In his Mission Appeal Homily on behalf of the wonderful "Voluntas Dei" institute of Catholic seminarians in India, Father James Burns briefly mentioned the parish churches of India that are packed for Mass on Sundays.
Many of us are aware of the very high rates of Mass attendance by Catholics in the Kerala region of India, as well as the large numbers of priestly and religious vocations there. Until recently, it was not unusual to have nearly 100% of the parish present at every Sunday Mass and, if a parishioner did not show up, the congregation would go to his or her home afterwards to see if they were ill. As recently as 20 years ago, it was estimated that 1 out of every 50 adult Catholic men in India was a priest or religious brother. (By that reckoning, my Archdiocese of Saint Paul and Minneapolis would have nearly 4,000 priests and brothers, which is, well, a few more than we currently have...)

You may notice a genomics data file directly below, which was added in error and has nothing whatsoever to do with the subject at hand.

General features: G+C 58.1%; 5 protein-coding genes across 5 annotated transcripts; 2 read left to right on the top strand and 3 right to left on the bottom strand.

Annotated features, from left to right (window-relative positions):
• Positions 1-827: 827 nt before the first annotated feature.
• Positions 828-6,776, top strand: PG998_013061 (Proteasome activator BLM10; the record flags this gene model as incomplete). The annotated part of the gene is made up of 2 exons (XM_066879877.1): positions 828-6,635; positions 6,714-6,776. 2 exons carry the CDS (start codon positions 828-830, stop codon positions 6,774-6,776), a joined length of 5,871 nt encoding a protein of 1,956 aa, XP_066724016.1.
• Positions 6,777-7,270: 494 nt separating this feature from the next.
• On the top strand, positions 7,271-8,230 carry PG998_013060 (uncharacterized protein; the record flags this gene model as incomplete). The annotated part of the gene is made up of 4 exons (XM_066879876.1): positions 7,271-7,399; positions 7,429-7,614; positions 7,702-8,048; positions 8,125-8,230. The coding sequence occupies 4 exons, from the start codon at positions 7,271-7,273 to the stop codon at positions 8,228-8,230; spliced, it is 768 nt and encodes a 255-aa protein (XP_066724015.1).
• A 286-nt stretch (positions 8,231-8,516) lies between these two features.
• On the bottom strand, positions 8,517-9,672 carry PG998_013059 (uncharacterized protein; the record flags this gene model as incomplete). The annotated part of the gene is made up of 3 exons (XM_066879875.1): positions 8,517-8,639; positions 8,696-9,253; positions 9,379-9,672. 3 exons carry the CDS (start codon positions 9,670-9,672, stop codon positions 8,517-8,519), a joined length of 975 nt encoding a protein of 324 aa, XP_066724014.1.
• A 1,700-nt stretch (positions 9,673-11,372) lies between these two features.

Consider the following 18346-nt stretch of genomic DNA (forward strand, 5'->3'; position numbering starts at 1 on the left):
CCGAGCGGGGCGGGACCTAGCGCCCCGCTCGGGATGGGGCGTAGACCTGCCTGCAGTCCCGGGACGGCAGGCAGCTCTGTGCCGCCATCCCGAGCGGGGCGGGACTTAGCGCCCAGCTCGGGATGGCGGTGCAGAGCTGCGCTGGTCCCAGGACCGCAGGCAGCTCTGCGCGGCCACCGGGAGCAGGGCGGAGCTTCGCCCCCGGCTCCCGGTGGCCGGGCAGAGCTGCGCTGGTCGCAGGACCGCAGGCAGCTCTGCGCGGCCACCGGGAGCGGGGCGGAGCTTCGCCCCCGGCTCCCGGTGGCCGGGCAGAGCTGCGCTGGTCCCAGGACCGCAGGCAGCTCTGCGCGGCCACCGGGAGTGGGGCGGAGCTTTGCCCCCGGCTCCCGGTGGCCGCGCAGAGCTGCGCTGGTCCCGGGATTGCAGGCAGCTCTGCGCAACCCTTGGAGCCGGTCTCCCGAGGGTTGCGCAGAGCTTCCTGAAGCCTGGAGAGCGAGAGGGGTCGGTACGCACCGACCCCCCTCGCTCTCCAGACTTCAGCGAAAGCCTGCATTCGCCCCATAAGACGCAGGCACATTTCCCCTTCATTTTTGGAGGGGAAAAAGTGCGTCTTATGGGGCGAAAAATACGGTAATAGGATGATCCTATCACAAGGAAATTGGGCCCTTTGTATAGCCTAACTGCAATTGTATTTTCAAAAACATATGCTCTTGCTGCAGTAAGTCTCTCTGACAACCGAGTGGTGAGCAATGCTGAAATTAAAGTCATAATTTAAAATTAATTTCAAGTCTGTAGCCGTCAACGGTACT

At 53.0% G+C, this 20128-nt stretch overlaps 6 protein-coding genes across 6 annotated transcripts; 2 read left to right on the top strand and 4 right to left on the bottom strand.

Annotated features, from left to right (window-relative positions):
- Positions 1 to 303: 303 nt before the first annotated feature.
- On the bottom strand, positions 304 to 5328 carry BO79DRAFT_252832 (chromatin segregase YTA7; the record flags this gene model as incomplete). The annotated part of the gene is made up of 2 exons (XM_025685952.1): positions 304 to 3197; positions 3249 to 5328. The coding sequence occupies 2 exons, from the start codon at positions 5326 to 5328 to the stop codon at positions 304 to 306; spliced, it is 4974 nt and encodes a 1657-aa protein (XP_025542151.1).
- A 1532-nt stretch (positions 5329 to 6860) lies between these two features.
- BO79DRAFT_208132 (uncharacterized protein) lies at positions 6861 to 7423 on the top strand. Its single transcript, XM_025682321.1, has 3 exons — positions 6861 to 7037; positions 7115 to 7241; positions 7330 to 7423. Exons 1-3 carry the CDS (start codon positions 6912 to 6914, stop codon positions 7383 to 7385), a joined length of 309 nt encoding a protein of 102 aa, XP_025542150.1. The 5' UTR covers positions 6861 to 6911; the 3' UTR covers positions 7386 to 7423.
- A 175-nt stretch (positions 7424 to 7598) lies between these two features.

Do the Catholics of Kerala have a secret that we don't know about? Not really. In fact, these astounding statistics, sadly, are in decline much like those in the United States over the past 40 years, due especially to secularizing tendencies and a steady decline in the size of Indian Catholic families.
Nevertheless, there is a salutary custom that we should discover, or rediscover: the home visit. Indian Catholics report to me that nearly every Catholic family could expect a weekly visit by their parish priest. If he did not visit their particular home each week, he would visit a neighboring family, and the nearby families would also gather at that home for an evening of prayer, catechesis, and informal hospitality.
Consider the impact this has had on vocations! Even here in the United States, I can often tell the difference between families who have had priests visit their homes and those who have not. There is a relaxed yet respectful tone, the children are confident and attentive in the priest's presence, the parents find it natural to steer the conversation toward topics that will be interesting and spiritually beneficial to their sons and daughters.
It can be a challenge for parish priests to make regular home visits. But it can also be an enormous blessing. Just ask the Catholics of India.
[To listen to Father Burns' Homily, click www.transfigurationmn.org/worship/Audio.Homily.htm.]